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Mississippi River, Other Tributaries Drained By Drought Reveal Sunken Treasures


Science & Tech  (tags: history, discovery, archaeology, ancient )

Marty
- 644 days ago - blog.gulflive.com
From sunken steamboats to a millennium-old map engraved in rock, the drought-drained rivers of the nation's midsection are offering a rare and fleeting glimpse into years gone by.



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Comments

Terry V. (30)
Sunday December 23, 2012, 5:16 pm

Look At What We Are Doing To Our Earth

EARTH HEAL

 

Roger Garin-michaud (63)
Sunday December 23, 2012, 9:41 pm
noted, thanks !
 

Mary S. (1)
Tuesday December 25, 2012, 6:50 am
Please, realize the saddest, most dangerous part of this story is the low water levels, not only on the rivers but they also mention the Great Lakes...that is scary if we don't pay attention. Global warming is happening, even if some people with power won't admit it.
 

Theodore Shayne (56)
Tuesday December 25, 2012, 7:48 am
Before anyone goes yahoo about this; this wouldn't be possible without the low water levels. Consider the 37 billion gallons of water consumed over the last ten years by the shale bitumen development and natural gas fracking sites. This is water that only 10% can be reclaimed. The remainder is pumped back into the earth at a minimum depth of 7,000'. We won't see that water again in our lifetime. Droughts and famines also contribute. These are effects caused by cutting down forests; dwindling coral reefs and acid acidification. Let's not forget the receding wetlands either. Drought, famine, pestilence and disease are also affects caused by continual conflict globally. Thanks to the myopic, puerile sophomoric leaders and their agent provocateurs this will not change any time soon. Even the Great Lakes which supplies 20% of the world's fresh water is receding and that should be concern for all who live in the area and along the Athabaskan/Red Rivers system; the Ohio System and the Mississippi.
 

. (6)
Tuesday December 25, 2012, 8:23 am
Interesting article, but very sad about what is happening to our earth.
 

aj E. (164)
Tuesday December 25, 2012, 9:16 am
interesting.
 

Jim Phillips (3209)
Tuesday December 25, 2012, 10:30 am
Surprised to hear that the Mississippi River and especially the Great Lakes are both very low.

Ty, Marty.
.
 

Marlene Dinkins (233)
Tuesday December 25, 2012, 10:56 am
noted thnx
 

Mitchell D. (131)
Tuesday December 25, 2012, 11:40 am
Interesting, and sad at the same time.
 

Past Member (0)
Tuesday December 25, 2012, 11:55 am
Interesting,exactly the same happened to Vistula River in Poland this year in summer.Lots of objects(bridges,boats ,cannons)normally under water emerged as the water level was unusually low.
 

Kathleen B. (37)
Tuesday December 25, 2012, 1:28 pm
Wow I didn't know the Great Lakes were low, that is drastic. I could just cry from frustration of the frackers. I know it's a bit off topic but how can any politician, in sound mind & ethics, agree to risk the people's and other creatures drinking water.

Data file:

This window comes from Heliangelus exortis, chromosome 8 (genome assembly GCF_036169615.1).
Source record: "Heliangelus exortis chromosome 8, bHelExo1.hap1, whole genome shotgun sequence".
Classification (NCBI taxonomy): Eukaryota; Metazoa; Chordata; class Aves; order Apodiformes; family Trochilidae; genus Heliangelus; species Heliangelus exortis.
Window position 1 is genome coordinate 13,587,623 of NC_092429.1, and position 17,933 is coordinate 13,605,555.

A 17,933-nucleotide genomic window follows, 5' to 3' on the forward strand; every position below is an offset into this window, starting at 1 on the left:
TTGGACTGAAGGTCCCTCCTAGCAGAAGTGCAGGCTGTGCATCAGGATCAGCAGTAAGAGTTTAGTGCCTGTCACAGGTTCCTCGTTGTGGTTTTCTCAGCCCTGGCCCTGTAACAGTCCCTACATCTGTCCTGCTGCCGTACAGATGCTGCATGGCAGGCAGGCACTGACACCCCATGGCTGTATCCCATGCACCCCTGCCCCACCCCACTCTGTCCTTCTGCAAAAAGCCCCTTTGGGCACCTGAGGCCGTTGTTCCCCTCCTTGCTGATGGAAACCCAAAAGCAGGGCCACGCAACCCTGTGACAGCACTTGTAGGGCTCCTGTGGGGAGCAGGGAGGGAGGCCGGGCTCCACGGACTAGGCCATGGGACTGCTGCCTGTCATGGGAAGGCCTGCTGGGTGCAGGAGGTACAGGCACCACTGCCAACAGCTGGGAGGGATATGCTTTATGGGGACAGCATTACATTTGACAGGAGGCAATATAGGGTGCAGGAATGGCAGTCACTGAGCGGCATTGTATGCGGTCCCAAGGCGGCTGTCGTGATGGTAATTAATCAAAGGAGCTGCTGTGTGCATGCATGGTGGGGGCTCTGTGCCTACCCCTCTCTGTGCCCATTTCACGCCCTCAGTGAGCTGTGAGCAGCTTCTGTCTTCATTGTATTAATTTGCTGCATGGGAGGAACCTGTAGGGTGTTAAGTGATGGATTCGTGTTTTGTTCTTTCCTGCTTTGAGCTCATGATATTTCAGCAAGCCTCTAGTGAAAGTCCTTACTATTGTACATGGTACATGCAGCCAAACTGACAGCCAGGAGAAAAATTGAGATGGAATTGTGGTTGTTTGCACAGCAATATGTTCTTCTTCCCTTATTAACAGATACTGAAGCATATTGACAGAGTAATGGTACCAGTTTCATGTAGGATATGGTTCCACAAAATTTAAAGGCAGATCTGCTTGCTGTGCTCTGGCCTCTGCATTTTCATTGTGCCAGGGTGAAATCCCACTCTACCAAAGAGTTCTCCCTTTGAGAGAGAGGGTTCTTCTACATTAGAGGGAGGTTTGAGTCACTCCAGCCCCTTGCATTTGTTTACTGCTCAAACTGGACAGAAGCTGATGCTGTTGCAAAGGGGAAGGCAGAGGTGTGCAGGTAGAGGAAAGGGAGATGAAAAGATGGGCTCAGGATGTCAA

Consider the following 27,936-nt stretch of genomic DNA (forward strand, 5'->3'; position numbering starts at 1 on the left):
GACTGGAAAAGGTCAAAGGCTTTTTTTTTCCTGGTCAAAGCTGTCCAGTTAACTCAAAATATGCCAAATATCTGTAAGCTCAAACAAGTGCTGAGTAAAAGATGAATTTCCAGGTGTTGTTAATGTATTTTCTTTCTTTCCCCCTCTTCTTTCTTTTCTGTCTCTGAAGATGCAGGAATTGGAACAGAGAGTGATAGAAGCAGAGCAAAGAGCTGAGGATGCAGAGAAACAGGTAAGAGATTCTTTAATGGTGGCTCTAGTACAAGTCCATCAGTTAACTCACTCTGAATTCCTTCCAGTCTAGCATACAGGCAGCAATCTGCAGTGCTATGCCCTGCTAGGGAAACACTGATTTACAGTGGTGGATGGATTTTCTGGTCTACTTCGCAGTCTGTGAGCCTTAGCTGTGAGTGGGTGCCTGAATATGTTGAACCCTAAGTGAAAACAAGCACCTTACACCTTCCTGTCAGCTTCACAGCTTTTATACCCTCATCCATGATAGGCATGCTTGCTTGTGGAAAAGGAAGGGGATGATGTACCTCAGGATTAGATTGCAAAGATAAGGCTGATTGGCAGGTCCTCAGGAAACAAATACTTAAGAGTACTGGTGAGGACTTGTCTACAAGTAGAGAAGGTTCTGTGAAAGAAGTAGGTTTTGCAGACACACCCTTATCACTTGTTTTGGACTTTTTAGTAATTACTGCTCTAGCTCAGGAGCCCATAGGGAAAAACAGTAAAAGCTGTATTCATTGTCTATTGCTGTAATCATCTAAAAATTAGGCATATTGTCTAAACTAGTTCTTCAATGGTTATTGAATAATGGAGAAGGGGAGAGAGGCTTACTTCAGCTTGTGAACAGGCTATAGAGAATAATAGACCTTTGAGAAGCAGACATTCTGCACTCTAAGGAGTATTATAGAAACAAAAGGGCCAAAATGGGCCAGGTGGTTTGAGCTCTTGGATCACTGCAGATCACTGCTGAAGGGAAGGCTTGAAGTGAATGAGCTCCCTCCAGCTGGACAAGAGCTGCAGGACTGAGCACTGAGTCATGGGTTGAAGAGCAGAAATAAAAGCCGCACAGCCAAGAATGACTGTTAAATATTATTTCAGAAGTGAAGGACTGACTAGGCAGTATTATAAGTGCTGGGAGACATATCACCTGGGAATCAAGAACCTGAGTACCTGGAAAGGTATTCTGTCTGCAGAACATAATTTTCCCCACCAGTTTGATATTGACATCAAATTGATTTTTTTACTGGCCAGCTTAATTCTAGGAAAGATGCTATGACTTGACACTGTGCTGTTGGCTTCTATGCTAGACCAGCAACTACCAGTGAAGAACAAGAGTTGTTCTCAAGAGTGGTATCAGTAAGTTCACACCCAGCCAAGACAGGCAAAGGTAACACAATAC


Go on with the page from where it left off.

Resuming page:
What were they thinking in the 1950's when they radiated the people in Kansas City, Missouri in a deliberate experiment, without so much as informing the "guinea pigs.'

How sad is it that they won't give the locale of the stone map for fear of ancient artifact poachers, graffiti artists, quick buck artists, can't decide if this is elitism or now that they've put the evil ideas in everyone's ear, the map probably does need protection. Be interesting if map could prove some locale First Nation USAn land ownership, due to whatever it is on the stone they're hiding from public view. HAh!
 

Faye Swan (23)
Tuesday December 25, 2012, 1:31 pm
I agree with Penny. Interesting article but sad - worth a documentary all on its own to help highlight climate changes.
 

june t. (66)
Tuesday December 25, 2012, 2:02 pm
interesting article, thanks
 

linda g. (3)
Tuesday December 25, 2012, 6:00 pm
Despite concerns about water levels [that fluctuate for several reasons]this is a thoroughly engaging article. I hunger to read more anout these waterways.
 

John B. (215)
Tuesday December 25, 2012, 7:39 pm
Thanks Marty for the link to the article. Interesting finds but wish they had found another way besides the lower water level. Read and noted.
 

D D. (102)
Tuesday December 25, 2012, 9:51 pm
Do think a documentary about the low water levels here in the US Midwest is a must.
 

Nimue P. (248)
Tuesday December 25, 2012, 10:18 pm
Low water levels is a worry for America.
 

Azmi Timur (0)
Tuesday December 25, 2012, 11:26 pm
Noted. Thank You.
 

Robert Hardy (67)
Wednesday December 26, 2012, 7:33 am
Such opportunities expose just how much garbage humans leave laying around...
 

Hayley C. (7)
Wednesday December 26, 2012, 8:43 am
Interesting, thanks!!
 

Beverly C. (0)
Wednesday December 26, 2012, 9:17 am
Noted. Thanks.
 

Kathleen R. (138)
Wednesday December 26, 2012, 12:35 pm
read & noted
 

Hartson Doak (33)
Wednesday December 26, 2012, 5:34 pm
Along with the lower water levels, the temperature of the water has gone up. This, thankfully, has shut down several nuclear power plants for lack of water cool enough to keep these dangerous and old ticking time bombs on line.
 

Meta Reid (0)
Wednesday December 26, 2012, 6:39 pm
History is so cool! Thanks
 

Kerrie G. (135)
Wednesday December 26, 2012, 10:48 pm
Noted, thanks.
 

Tanya W. (52)
Saturday December 29, 2012, 3:36 am
Noted thanks.
 

Christeen Anderson (500)
Saturday December 29, 2012, 2:02 pm
Fascinating. Thanks.
 

Melania Padilla (179)
Sunday December 30, 2012, 6:32 pm
Thanks!
 

Sergio Padilla (62)
Sunday December 30, 2012, 9:38 pm
Interesting, but at the same time it is so wrong to leave all of that... It is nature!!
 

Melania Padilla (179)
Wednesday January 2, 2013, 7:28 pm
Shame shame!
 
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